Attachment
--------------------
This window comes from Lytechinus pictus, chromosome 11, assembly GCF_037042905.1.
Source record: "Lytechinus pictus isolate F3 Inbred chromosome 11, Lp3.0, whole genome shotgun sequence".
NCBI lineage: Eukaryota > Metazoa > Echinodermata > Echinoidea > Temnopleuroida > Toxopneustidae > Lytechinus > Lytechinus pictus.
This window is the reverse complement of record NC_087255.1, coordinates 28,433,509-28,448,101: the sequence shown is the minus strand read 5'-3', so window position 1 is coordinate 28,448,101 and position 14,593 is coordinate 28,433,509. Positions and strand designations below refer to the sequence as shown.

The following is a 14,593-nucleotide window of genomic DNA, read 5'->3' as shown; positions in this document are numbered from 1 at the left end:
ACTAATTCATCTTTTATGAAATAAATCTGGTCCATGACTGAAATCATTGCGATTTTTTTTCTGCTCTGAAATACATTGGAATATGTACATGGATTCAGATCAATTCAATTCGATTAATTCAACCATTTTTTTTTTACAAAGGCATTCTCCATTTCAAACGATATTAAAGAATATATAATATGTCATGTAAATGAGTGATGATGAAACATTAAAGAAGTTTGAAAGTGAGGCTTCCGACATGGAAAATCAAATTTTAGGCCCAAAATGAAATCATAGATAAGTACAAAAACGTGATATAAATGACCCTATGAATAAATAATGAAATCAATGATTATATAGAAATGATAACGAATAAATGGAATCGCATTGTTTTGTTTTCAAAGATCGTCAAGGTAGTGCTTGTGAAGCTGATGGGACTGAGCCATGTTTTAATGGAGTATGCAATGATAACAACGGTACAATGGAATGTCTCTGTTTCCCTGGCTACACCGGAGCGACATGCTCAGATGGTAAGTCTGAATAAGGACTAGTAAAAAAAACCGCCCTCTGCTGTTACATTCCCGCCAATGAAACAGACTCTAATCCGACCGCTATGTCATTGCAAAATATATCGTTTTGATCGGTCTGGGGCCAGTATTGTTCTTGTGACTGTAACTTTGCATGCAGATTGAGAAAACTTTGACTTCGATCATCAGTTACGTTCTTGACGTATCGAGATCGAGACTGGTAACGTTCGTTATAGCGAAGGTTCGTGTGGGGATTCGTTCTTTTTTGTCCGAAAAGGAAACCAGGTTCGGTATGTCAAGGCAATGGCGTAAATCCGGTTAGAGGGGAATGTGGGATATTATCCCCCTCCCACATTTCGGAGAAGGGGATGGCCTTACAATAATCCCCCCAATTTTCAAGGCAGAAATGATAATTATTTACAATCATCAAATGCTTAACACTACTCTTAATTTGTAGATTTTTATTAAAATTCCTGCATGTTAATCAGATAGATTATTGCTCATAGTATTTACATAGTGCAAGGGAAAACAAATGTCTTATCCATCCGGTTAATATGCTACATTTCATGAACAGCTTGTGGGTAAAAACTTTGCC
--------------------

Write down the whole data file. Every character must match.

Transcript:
This window comes from Lytechinus pictus, chromosome 11, assembly GCF_037042905.1.
Source record: "Lytechinus pictus isolate F3 Inbred chromosome 11, Lp3.0, whole genome shotgun sequence".
NCBI lineage: Eukaryota > Metazoa > Echinodermata > Echinoidea > Temnopleuroida > Toxopneustidae > Lytechinus > Lytechinus pictus.
This window is the reverse complement of record NC_087255.1, coordinates 28,433,509-28,448,101: the sequence shown is the minus strand read 5'-3', so window position 1 is coordinate 28,448,101 and position 14,593 is coordinate 28,433,509. Positions and strand designations below refer to the sequence as shown.

The following is a 14,593-nucleotide window of genomic DNA, read 5'->3' as shown; positions in this document are numbered from 1 at the left end:
ACTAATTCATCTTTTATGAAATAAATCTGGTCCATGACTGAAATCATTGCGATTTTTTTTCTGCTCTGAAATACATTGGAATATGTACATGGATTCAGATCAATTCAATTCGATTAATTCAACCATTTTTTTTTTACAAAGGCATTCTCCATTTCAAACGATATTAAAGAATATATAATATGTCATGTAAATGAGTGATGATGAAACATTAAAGAAGTTTGAAAGTGAGGCTTCCGACATGGAAAATCAAATTTTAGGCCCAAAATGAAATCATAGATAAGTACAAAAACGTGATATAAATGACCCTATGAATAAATAATGAAATCAATGATTATATAGAAATGATAACGAATAAATGGAATCGCATTGTTTTGTTTTCAAAGATCGTCAAGGTAGTGCTTGTGAAGCTGATGGGACTGAGCCATGTTTTAATGGAGTATGCAATGATAACAACGGTACAATGGAATGTCTCTGTTTCCCTGGCTACACCGGAGCGACATGCTCAGATGGTAAGTCTGAATAAGGACTAGTAAAAAAAACCGCCCTCTGCTGTTACATTCCCGCCAATGAAACAGACTCTAATCCGACCGCTATGTCATTGCAAAATATATCGTTTTGATCGGTCTGGGGCCAGTATTGTTCTTGTGACTGTAACTTTGCATGCAGATTGAGAAAACTTTGACTTCGATCATCAGTTACGTTCTTGACGTATCGAGATCGAGACTGGTAACGTTCGTTATAGCGAAGGTTCGTGTGGGGATTCGTTCTTTTTTGTCCGAAAAGGAAACCAGGTTCGGTATGTCAAGGCAATGGCGTAAATCCGGTTAGAGGGGAATGTGGGATATTATCCCCCTCCCACATTTCGGAGAAGGGGATGGCCTTACAATAATCCCCCCAATTTTCAAGGCAGAAATGATAATTATTTACAATCATCAAATGCTTAACACTACTCTTAATTTGTAGATTTTTATTAAAATTCCTGCATGTTAATCAGATAGATTATTGCTCATAGTATTTACATAGTGCAAGGGAAAACAAATGTCTTATCCATCCGGTTAATATGCTACATTTCATGAACAGCTTGTGGGTAAAAACTTTGCC